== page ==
Before he decided to buy a one-way plane ticket to Ukraine, Adam worked two jobs, as a security guard and as a cashier at a dollar store. He owned guns and fired them at shooting ranges, but the only fighting he had ever done was in mixed martial arts classes.
That didn’t stop the tall, lanky 24-year-old from Thousand Oaks, a Los Angeles suburb, from flying to this war-torn capital earlier this month. He joined a new international legion set up to fight Russian forces about 15 miles outside the city.
Adam, sporting camouflage pants, is unfazed by his inexperience in combat. He will rely, he said, on sheer determination — to save Ukraine and protect American values.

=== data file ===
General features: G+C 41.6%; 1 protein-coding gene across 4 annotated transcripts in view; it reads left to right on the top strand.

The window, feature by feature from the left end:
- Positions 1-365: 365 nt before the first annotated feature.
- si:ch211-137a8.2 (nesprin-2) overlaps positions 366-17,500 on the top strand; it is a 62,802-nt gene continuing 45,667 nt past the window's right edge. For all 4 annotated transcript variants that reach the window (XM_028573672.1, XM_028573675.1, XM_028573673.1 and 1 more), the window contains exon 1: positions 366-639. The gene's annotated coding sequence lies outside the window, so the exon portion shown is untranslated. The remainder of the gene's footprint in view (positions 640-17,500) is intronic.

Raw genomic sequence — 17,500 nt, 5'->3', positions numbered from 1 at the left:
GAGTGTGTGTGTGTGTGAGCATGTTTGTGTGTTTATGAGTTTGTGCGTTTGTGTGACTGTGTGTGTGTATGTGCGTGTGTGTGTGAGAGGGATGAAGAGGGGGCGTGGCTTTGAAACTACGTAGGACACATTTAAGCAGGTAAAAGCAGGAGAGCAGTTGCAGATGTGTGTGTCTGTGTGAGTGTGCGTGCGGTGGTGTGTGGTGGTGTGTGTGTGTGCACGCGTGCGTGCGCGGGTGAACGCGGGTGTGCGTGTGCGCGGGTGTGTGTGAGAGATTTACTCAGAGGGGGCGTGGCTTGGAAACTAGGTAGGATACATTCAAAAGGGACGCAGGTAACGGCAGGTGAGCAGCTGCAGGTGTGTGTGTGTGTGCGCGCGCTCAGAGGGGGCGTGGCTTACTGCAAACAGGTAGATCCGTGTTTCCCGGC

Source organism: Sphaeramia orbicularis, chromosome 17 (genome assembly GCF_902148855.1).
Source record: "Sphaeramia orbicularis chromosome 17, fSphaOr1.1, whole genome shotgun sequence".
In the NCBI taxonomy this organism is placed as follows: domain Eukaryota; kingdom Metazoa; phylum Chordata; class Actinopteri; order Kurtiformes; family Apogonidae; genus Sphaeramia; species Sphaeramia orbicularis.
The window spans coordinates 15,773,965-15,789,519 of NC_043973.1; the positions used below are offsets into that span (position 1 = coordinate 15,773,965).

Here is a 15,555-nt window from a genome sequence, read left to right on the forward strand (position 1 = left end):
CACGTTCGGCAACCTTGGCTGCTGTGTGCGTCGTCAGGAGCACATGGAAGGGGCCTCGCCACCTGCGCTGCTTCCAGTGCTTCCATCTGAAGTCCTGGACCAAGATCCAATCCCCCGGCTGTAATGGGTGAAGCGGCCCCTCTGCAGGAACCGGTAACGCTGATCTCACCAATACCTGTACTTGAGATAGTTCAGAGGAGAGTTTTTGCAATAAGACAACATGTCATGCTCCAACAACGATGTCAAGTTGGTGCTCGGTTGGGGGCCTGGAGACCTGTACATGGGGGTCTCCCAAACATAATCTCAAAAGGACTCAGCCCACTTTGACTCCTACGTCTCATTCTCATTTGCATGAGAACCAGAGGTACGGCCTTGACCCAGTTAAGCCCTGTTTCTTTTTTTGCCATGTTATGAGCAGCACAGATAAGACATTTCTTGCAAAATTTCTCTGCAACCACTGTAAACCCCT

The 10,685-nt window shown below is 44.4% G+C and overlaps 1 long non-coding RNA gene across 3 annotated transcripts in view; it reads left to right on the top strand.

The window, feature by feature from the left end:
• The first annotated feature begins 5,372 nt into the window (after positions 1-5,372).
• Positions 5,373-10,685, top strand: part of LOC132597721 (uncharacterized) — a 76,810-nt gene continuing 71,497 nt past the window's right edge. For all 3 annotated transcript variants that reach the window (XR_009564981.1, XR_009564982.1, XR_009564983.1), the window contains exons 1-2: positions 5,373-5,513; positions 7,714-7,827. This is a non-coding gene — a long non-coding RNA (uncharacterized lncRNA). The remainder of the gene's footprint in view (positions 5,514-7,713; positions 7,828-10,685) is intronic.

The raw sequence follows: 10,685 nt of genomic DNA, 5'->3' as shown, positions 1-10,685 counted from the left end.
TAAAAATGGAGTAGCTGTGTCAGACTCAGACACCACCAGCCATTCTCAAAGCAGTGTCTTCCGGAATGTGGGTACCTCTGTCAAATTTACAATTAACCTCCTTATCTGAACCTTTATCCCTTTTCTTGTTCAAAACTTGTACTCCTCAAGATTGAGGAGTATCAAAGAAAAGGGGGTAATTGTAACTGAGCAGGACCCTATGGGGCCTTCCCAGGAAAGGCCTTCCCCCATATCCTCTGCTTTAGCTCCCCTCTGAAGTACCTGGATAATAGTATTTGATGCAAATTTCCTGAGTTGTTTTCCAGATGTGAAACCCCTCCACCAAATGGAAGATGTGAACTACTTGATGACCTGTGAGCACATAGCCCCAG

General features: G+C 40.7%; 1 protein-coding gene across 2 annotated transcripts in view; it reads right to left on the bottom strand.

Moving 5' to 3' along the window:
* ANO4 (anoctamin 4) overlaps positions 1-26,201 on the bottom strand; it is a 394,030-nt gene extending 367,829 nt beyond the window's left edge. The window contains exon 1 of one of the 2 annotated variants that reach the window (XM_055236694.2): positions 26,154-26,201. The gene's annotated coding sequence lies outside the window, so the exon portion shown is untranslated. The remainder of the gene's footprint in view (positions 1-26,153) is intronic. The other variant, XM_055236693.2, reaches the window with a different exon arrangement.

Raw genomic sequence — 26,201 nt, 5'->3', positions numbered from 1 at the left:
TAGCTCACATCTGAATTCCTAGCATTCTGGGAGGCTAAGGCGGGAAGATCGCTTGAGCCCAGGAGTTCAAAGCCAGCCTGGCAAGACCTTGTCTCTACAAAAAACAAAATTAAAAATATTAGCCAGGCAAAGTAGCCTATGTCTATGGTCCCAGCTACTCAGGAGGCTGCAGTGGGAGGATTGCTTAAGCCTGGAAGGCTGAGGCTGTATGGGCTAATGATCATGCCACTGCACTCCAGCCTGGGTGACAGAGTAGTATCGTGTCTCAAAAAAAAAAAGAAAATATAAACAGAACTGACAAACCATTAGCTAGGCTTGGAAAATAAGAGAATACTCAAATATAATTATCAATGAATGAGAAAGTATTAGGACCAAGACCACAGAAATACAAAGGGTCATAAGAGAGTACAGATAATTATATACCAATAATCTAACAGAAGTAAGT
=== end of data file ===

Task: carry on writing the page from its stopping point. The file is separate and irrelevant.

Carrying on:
“Democracy and freedom are very important to the whole world,” said Adam, seated in the lobby of a Kyiv hotel, along with other foreigners dressed in their new military camouflage who have joined his unit. “What [Russian President Vladimir] Putin is doing is simply wrong. And Ukraine is the underdog, so they need help.”
Since Russia invaded Ukraine, thousands of Americans and other foreign nationals have signed up to fight for Ukraine, answering a call to action by Ukrainian President Volodymyr Zelensky. Now, with the conflict in its fourth week, a growing number of foreign volunteers are flowing into the capital, signing contracts and receiving weapons and combat training before getting deployed to one of the numerous front lines of the war.
They have been compared to the 32,000 foreigners, mostly Americans and Europeans, many of them equally unprepared, who joined the republican forces in Spain’s 1936-39 civil war. That conflict became a losing battle against nationalists led by General Francisco Franco, with the support of Nazi Germany and the fascist Italian government of Benito Mussolini.